State says most districts are ‘online ready’ for new state assessment, with Shelby County an exception

PHOTO: J. Zubrzycki
Computers line a classroom at Aspire Hanley Elementary in Memphis as schools prepared to make the switch to online assessments for state achievement tests.

Nearly all of Tennessee’s districts have the networks and devices necessary for the first round of all-online standardized tests at the end of the school year, according to a report released Friday by the Tennessee Department of Education.

However, some districts, including Shelby County Schools, are in a race against time and limited funds to obtain enough computers for the end-of-year tests, which begin in February in most schools.

Following on the heels of dozens of states nationwide, Tennessee will transition entirely to online tests next spring with the advent of the Common Core-aligned TNReady. Aiming to avoiding the technology bugs that have derailed other states’ tests, the Department of Education is working with districts to ensure they have the necessary bandwith and computers.

More than 99 percent of schools reported their networks were ready to give the test online, up from spring 2014, when about 88 percent of schools reported their networks met the recommendations for online testing, according to the department’s report. Ten percent of schools reported they still do not have the recommended number of computers or tablets. The state recommends districts have three devices per student, but considers six adequate.

No districts have requested to give the test with paper and pencil.

Districts largely funded the technology upgrades themselves.

Two years ago, Gov. Bill Haslam allotted $51 million for districts to prepare for the online PARCC test, which the legislature postponed. But the money didn’t go very far when divided among more than 140 districts, said Fred Carr, chief operating officer for Metropolitan Nashville Public Schools.

Upgrades cost more than $10 million in Nashville alone, he said. Nashville funded its computer purchases and high-speed Internet largely through money from the Nashville Metro Council. They were able to have the recommended ratio of devices to students by the end of 2013, Carr said.

“We’ve been infrastructure-planning for five or six years,” Carr said. “We didn’t wait until the last minute.”

The state’s report says Metro Nashville has only 90 percent of the necessary devices, but Carr says it has 100 percent.

Shelby County Schools — the state’s largest district and with a concentration of poor students far above the state average — is the third least prepared with just 62 percent of the devices it ultimately will need, according to the state data. The district filed a lawsuit earlier this week charging that the state doesn’t provide adequate funding for the county’s schools. The suit specifically cites a lack of funds for “technological infrastructure to support the State’s online testing mandate.”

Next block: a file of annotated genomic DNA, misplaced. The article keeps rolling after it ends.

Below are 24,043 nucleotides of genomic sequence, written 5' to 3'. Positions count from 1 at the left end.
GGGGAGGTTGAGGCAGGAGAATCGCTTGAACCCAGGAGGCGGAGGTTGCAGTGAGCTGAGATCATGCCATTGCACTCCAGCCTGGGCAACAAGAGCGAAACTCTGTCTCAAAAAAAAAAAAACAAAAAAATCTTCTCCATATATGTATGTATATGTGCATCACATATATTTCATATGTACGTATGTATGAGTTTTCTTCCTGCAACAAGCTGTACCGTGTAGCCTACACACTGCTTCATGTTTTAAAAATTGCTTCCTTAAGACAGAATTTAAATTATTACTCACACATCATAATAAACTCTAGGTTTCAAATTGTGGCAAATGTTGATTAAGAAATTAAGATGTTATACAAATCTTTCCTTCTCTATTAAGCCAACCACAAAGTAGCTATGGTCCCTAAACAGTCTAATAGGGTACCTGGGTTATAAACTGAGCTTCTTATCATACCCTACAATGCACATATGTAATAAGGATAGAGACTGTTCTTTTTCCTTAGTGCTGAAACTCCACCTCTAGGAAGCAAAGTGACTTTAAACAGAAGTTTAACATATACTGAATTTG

Shelby County officials said the district had ordered more computers, which should arrive to schools in mid-October, but could not answer other questions about the district’s readiness for online testing.”

Education Commissioner Candice McQueen said in August that districts should seek computers not just to be ready for the new state tests but because students need computer skills.

“We believe locals do need to pay very close attention to investing in technology and supporting what students will do once they graduate,” McQueen said.

All districts, including Shelby County Schools, have been preparing for online tests for at least two years. The state originally was supposed to transition to the online PARCC test this spring, and social studies and writing pilot tests the past two years were also online.

To avoid network freezes when hundreds or thousands of students log on to take tests at the same time, the state has given schools flexibility in designing their testing schedules. The Department of Education has designated Oct. 1 as “Break MIST Day,” when all schools will log onto the server that will be used for TNReady, called MIST, to see if it overloads, so technology staff can troubleshoot problems before next spring’s tests.

Carr said Metro Nashville already has addressed some bugs that occurred during the online social studies tests. He predicts more will occur next spring. But, he said, the district is doing all it can to be ‘TNReady.’

“Obviously,  there will be things we don’t know about, but if we can fix the ones we do, we’ll have fewer big issues,” he said.

defensor escolar

Memphis parent advocacy group trains first Spanish-speaking cohort

PHOTO: Caroline Bauman
Manuela Martinez (center left) and Lidia Sauceda (center right) are among 19 parents in the first Spanish-speaking class of Memphis Lift’s Public Advocate Fellowship.

Manuela Martinez doesn’t want Spanish-speaking families to get lost in the fast-changing education landscape in Memphis as the city’s Hispanic population continues to grow.

The mother of two students is among 19 parents in the first Spanish-speaking class of Memphis Lift’s Public Advocate Fellowship, a program that trains parents on local education issues.

“We want to be more informed,” said Martinez, whose children attend Shelby County Schools. “I didn’t know I had much of voice or could change things at my child’s school. But I’m learning a lot about schools in Memphis, and how I can be a bigger part.”